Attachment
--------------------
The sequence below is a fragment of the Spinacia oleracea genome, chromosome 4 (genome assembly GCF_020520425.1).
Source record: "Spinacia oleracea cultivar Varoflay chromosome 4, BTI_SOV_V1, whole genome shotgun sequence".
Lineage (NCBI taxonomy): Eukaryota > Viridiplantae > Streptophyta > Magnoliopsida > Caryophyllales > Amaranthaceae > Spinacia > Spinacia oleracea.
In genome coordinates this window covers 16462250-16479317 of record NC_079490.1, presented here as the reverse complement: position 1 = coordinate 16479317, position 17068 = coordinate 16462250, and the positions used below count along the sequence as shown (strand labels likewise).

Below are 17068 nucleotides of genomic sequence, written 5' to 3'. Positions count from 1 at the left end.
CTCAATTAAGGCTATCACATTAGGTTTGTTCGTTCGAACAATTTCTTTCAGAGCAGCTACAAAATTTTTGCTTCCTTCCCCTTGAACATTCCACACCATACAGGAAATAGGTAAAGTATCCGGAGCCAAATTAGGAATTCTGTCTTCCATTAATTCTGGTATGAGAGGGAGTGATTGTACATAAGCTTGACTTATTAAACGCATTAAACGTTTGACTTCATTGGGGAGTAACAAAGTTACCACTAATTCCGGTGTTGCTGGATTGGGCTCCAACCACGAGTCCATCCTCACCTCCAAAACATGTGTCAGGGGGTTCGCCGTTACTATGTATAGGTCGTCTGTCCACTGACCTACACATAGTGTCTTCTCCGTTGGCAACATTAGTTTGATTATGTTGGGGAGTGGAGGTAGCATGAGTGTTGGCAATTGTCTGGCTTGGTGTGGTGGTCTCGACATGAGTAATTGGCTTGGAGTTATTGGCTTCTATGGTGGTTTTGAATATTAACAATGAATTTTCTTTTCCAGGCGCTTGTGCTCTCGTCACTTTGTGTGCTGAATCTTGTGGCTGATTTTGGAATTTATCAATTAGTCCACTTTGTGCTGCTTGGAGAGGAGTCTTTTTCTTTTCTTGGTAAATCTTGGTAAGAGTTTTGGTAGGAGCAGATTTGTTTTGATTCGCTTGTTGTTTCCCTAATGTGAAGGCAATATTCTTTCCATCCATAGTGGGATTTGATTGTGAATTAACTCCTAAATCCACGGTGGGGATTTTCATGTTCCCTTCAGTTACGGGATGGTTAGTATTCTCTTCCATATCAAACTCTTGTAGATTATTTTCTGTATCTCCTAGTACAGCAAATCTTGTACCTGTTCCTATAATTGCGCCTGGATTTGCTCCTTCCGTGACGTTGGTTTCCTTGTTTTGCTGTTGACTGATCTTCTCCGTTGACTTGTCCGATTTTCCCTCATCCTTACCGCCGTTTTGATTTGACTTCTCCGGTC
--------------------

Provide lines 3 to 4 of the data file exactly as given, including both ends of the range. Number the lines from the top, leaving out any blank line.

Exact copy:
Lineage (NCBI taxonomy): Eukaryota > Viridiplantae > Streptophyta > Magnoliopsida > Caryophyllales > Amaranthaceae > Spinacia > Spinacia oleracea.
In genome coordinates this window covers 16462250-16479317 of record NC_079490.1, presented here as the reverse complement: position 1 = coordinate 16479317, position 17068 = coordinate 16462250, and the positions used below count along the sequence as shown (strand labels likewise).